This is a post in a series that I am writing about how the future role of L&D is moving from “packaging learning” to “scaffolding learning”.
In the first post I explained that “packaging learning” involves organizing and wrapping up everything an individual needs to learn in a neat parcel, delivering it to them on a plate, and making sure they do it, whilst “scaffolding” is about supporting learning in many other less top-down organized ways.
In my last post I talked about a move from “packaging instruction” to “scaffolding instruction”. But what these both have in common is that they are still a “managed learning” process .
In this and my next post I am going to look at self-managed learning in an organization, and how that might be supported and scaffolded. Today I’m going to look at “supporting self-managed team learning”, and next time I will consider ”supporting self-managed personal and professional learning”.
Team learning is essential in any organization, for as my colleague, Harold Jarche points out, quoting Peter Senge.
“It is team learning, not individual learning, that adds to organizational learning.”
But let’s be clear from the outset, supporting self-managed team learning is neither about packaging nor scaffolding instruction, rather it is about helping teams to organize and manage their own initiatives.
So supporting self-managed team (or social) learning is not about providing them with courses as they do their work, helping them to find their own courses, or even helping them to create their own courses for one another – rather it is about helping them to share their knowledge, experiences, ideas and resources as part of their daily workflow. It is, as my colleague Charles Jennings, puts it about helping them to extract learning from work, not trying to add or inject learning into work.
Supporting self-managed team learning is also about working in partnership with teams – either to address and support specific performance problems or to build or enhance existing sharing practices. So it will not involve designing a programme of instruction for a team, but rather will comprise a quite different set of “scaffolding” activities undertaken in conjunction with the team, which include:
- Understanding the sharing practices that are currently taking place – or not.
- Considering how these could be enhanced or built upon, or developed.
- Considering whether any technology could underpin knowledge sharing, and if so identifying appropriate technologies, preferably employing existing collaboration technologies or enterprise social networking that are being used to underpin the work (so a separate LMS is not the appropriate technology)
- Helping to provide the right conditions for ”team learning”, e,g. by helping to develop a culture of sharing and the value of sharing,
- Helping the individuals in the team to share – e.g. to create resources/job aids, curate links to share, share experiences or thoughts, and narrate their work – not by training them to be social, by showing them what it is to be social!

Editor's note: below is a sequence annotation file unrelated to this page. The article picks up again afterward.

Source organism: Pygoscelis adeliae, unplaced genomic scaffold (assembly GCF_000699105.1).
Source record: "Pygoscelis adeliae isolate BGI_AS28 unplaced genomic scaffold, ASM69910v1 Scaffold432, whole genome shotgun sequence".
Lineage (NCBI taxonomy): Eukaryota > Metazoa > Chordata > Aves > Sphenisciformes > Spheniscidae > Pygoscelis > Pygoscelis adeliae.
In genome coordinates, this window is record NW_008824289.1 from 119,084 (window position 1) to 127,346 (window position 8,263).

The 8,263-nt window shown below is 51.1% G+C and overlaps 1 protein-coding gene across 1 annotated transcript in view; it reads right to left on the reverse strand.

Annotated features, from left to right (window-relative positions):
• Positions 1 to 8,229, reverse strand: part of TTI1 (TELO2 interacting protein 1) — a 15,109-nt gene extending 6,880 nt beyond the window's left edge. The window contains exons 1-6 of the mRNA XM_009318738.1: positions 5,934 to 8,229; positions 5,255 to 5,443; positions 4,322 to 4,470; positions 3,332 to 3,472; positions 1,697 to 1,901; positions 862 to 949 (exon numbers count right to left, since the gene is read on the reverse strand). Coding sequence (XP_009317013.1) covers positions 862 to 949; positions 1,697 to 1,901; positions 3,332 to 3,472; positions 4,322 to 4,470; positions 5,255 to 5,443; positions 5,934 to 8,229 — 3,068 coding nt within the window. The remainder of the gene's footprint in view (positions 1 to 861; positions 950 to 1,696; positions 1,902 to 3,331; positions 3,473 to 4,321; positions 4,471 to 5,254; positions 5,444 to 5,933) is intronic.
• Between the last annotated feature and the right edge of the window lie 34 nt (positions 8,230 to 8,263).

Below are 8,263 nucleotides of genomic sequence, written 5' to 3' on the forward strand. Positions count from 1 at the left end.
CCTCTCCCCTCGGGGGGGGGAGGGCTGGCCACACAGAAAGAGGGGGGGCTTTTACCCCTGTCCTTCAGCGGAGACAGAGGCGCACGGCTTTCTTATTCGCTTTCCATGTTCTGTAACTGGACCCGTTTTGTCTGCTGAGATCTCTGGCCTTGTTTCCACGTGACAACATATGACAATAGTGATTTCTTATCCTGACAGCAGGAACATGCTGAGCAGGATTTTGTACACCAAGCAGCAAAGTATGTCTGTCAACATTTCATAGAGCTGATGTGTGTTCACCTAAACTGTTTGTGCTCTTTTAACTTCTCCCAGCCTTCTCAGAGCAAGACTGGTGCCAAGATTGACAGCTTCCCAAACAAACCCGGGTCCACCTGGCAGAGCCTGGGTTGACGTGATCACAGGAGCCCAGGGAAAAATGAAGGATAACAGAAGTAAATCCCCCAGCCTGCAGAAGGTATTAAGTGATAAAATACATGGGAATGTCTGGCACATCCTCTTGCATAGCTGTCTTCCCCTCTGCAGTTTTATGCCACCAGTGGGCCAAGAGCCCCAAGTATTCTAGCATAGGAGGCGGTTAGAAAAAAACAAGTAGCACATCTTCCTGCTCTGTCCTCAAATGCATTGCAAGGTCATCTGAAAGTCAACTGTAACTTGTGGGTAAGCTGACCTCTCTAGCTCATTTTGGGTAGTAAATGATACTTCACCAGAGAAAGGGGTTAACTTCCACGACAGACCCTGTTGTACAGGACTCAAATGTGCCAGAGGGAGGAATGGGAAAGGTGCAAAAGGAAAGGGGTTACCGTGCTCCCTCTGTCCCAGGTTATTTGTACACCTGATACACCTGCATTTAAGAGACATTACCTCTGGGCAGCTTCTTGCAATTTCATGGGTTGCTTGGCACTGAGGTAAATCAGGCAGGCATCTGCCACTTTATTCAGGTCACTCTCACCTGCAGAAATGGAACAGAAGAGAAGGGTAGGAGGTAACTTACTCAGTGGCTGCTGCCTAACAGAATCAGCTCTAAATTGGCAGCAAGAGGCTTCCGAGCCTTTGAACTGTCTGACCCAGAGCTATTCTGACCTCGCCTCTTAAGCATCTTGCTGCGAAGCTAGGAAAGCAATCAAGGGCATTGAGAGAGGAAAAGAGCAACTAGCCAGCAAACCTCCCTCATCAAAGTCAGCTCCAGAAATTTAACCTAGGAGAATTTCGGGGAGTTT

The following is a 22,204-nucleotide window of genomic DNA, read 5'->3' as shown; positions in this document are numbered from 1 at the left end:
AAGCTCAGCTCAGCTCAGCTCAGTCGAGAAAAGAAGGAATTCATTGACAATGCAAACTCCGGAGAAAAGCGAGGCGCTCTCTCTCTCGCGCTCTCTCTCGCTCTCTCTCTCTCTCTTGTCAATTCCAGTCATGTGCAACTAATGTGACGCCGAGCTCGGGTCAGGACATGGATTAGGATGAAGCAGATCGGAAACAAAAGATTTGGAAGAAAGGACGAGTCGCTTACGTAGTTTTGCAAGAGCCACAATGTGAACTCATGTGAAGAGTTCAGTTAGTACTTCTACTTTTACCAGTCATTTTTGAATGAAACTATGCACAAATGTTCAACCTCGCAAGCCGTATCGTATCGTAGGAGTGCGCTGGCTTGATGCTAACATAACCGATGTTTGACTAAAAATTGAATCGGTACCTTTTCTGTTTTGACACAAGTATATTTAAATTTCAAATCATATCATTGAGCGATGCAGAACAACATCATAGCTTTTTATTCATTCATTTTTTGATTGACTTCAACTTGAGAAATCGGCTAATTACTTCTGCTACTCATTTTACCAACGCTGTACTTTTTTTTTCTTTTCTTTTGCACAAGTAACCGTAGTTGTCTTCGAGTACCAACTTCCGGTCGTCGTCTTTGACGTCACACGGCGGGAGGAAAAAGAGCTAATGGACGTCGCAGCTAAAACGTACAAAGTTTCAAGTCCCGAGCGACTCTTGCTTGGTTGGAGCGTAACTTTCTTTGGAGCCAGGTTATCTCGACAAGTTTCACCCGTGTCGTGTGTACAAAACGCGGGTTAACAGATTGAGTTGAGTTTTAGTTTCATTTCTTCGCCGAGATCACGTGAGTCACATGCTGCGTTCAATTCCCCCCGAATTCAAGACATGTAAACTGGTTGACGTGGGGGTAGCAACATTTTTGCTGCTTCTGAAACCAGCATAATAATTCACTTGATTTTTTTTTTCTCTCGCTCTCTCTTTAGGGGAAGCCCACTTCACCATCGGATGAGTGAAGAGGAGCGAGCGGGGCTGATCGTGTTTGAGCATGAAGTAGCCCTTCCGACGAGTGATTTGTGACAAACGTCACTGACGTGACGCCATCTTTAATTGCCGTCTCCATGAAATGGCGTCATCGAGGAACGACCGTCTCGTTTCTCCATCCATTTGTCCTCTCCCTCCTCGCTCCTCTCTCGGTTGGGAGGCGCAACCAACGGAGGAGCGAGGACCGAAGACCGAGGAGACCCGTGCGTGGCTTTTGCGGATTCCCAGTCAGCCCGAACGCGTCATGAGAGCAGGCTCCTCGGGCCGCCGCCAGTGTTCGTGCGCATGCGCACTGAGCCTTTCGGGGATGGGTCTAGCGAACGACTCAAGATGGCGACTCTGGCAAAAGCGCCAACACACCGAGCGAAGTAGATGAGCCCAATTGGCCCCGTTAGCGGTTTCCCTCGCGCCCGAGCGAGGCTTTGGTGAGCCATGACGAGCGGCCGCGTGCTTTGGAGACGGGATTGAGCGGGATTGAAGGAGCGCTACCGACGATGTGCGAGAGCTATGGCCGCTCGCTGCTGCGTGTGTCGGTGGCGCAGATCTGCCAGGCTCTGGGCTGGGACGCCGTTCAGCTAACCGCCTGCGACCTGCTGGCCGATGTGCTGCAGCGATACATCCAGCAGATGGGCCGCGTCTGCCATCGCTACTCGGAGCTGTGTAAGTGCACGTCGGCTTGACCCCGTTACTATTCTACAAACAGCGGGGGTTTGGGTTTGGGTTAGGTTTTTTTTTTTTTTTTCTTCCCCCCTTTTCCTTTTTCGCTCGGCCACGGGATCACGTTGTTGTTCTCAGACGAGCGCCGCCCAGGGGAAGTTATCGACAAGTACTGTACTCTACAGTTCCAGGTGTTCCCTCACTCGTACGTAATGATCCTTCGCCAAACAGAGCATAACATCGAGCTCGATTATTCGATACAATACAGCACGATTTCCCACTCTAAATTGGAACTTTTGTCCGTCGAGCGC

- Helping the individuals to manage their own knowledge – through a continuous process of seek-sense-share
- Helping to ensure knowledge sharing is part of the daily workflow – so it is not seen as an extra initiative – but an integral part of daily work.
- Helping to identify appropriate performance metrics to measure success – not by using traditional learning metrics or even social activity metrics – but in terms of actual job, team or business results.
There are an increasing number of examples of how L&D are supporting self-managed learning using new social technologies. An early one was the BT Dare2Share project, where L&D helped engineers to develop their own resources and share them with one another. Another example is Q&A’s internal Sales365 collaboration platform, which has recently won two Gold awards, and which was a collaborative initiative by both the L&D department and the Sales Team.
But successful initiatives in supporting self-managed team learning are not just about implementing new social technologies; they also involve developing a range of new social workplace worker skills.
Workers will need a new range of skills to be effective in a digitally connected workplace, e.g.
- Personal Knowledge Management skills – how to build develop a network of people and sources of information to draw from on a daily basis and how to make sense of the information, and share it appropriately
- Social collaboration skills – how to work and learn collaboratively and productively in a team
- Community manager skills – how to build and maintain a successful community of practice
- Connected Leader skills – how to lead a team in today’s networked, complex workplace
If you want to find out more about all these new skills, you can do so at the Connected Worker site
And learning professionals who wish to get involved in supporting self-managed learning in the workplace, will also need these new connected worker skills so that they can help others. As I said earlier, it’s not about telling others to be social, but helping hem to be social!. So for this reason we’ll shortly be releasing details of a new initiative which will help to build (and also certify) these key, new L&D skills.